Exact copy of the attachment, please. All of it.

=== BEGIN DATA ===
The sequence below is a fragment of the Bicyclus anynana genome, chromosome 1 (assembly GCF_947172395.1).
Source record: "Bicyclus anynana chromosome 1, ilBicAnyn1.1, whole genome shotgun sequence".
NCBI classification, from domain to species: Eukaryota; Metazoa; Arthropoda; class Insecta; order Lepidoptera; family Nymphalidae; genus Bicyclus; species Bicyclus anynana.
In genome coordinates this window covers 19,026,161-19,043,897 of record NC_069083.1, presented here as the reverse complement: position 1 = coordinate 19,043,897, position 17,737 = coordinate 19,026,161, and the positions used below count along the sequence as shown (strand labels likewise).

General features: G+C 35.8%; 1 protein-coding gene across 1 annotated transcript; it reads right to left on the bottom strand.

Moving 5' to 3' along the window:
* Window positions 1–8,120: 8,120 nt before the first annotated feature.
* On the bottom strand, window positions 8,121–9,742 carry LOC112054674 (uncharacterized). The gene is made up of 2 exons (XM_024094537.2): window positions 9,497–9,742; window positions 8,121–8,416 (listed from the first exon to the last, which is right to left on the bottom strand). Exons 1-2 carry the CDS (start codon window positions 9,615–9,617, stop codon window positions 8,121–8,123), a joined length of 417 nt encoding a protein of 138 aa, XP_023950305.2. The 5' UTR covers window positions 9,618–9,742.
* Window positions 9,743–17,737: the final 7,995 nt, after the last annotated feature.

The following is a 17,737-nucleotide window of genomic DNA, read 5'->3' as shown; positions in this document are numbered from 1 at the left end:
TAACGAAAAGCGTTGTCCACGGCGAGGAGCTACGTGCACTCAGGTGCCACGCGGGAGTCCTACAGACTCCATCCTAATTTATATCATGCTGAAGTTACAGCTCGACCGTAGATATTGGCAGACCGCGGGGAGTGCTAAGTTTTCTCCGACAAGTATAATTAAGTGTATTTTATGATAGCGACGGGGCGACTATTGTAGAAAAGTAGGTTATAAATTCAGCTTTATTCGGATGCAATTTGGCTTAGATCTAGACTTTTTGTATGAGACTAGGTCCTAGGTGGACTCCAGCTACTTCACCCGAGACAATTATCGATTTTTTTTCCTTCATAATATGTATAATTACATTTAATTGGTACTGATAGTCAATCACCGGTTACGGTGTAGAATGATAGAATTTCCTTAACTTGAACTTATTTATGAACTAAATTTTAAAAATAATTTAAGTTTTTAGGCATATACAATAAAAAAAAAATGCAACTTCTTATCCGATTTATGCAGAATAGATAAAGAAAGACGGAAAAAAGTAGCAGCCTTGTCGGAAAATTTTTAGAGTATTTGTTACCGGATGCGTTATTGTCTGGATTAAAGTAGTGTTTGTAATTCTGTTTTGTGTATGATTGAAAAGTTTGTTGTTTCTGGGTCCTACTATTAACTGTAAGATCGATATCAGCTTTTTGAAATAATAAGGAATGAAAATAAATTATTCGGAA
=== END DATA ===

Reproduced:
The sequence below is a fragment of the Bicyclus anynana genome, chromosome 1 (assembly GCF_947172395.1).
Source record: "Bicyclus anynana chromosome 1, ilBicAnyn1.1, whole genome shotgun sequence".
NCBI classification, from domain to species: Eukaryota; Metazoa; Arthropoda; class Insecta; order Lepidoptera; family Nymphalidae; genus Bicyclus; species Bicyclus anynana.
In genome coordinates this window covers 19,026,161-19,043,897 of record NC_069083.1, presented here as the reverse complement: position 1 = coordinate 19,043,897, position 17,737 = coordinate 19,026,161, and the positions used below count along the sequence as shown (strand labels likewise).

General features: G+C 35.8%; 1 protein-coding gene across 1 annotated transcript; it reads right to left on the bottom strand.

Moving 5' to 3' along the window:
* Window positions 1–8,120: 8,120 nt before the first annotated feature.
* On the bottom strand, window positions 8,121–9,742 carry LOC112054674 (uncharacterized). The gene is made up of 2 exons (XM_024094537.2): window positions 9,497–9,742; window positions 8,121–8,416 (listed from the first exon to the last, which is right to left on the bottom strand). Exons 1-2 carry the CDS (start codon window positions 9,615–9,617, stop codon window positions 8,121–8,123), a joined length of 417 nt encoding a protein of 138 aa, XP_023950305.2. The 5' UTR covers window positions 9,618–9,742.
* Window positions 9,743–17,737: the final 7,995 nt, after the last annotated feature.

The following is a 17,737-nucleotide window of genomic DNA, read 5'->3' as shown; positions in this document are numbered from 1 at the left end:
TAACGAAAAGCGTTGTCCACGGCGAGGAGCTACGTGCACTCAGGTGCCACGCGGGAGTCCTACAGACTCCATCCTAATTTATATCATGCTGAAGTTACAGCTCGACCGTAGATATTGGCAGACCGCGGGGAGTGCTAAGTTTTCTCCGACAAGTATAATTAAGTGTATTTTATGATAGCGACGGGGCGACTATTGTAGAAAAGTAGGTTATAAATTCAGCTTTATTCGGATGCAATTTGGCTTAGATCTAGACTTTTTGTATGAGACTAGGTCCTAGGTGGACTCCAGCTACTTCACCCGAGACAATTATCGATTTTTTTTCCTTCATAATATGTATAATTACATTTAATTGGTACTGATAGTCAATCACCGGTTACGGTGTAGAATGATAGAATTTCCTTAACTTGAACTTATTTATGAACTAAATTTTAAAAATAATTTAAGTTTTTAGGCATATACAATAAAAAAAAAATGCAACTTCTTATCCGATTTATGCAGAATAGATAAAGAAAGACGGAAAAAAGTAGCAGCCTTGTCGGAAAATTTTTAGAGTATTTGTTACCGGATGCGTTATTGTCTGGATTAAAGTAGTGTTTGTAATTCTGTTTTGTGTATGATTGAAAAGTTTGTTGTTTCTGGGTCCTACTATTAACTGTAAGATCGATATCAGCTTTTTGAAATAATAAGGAATGAAAATAAATTATTCGGAA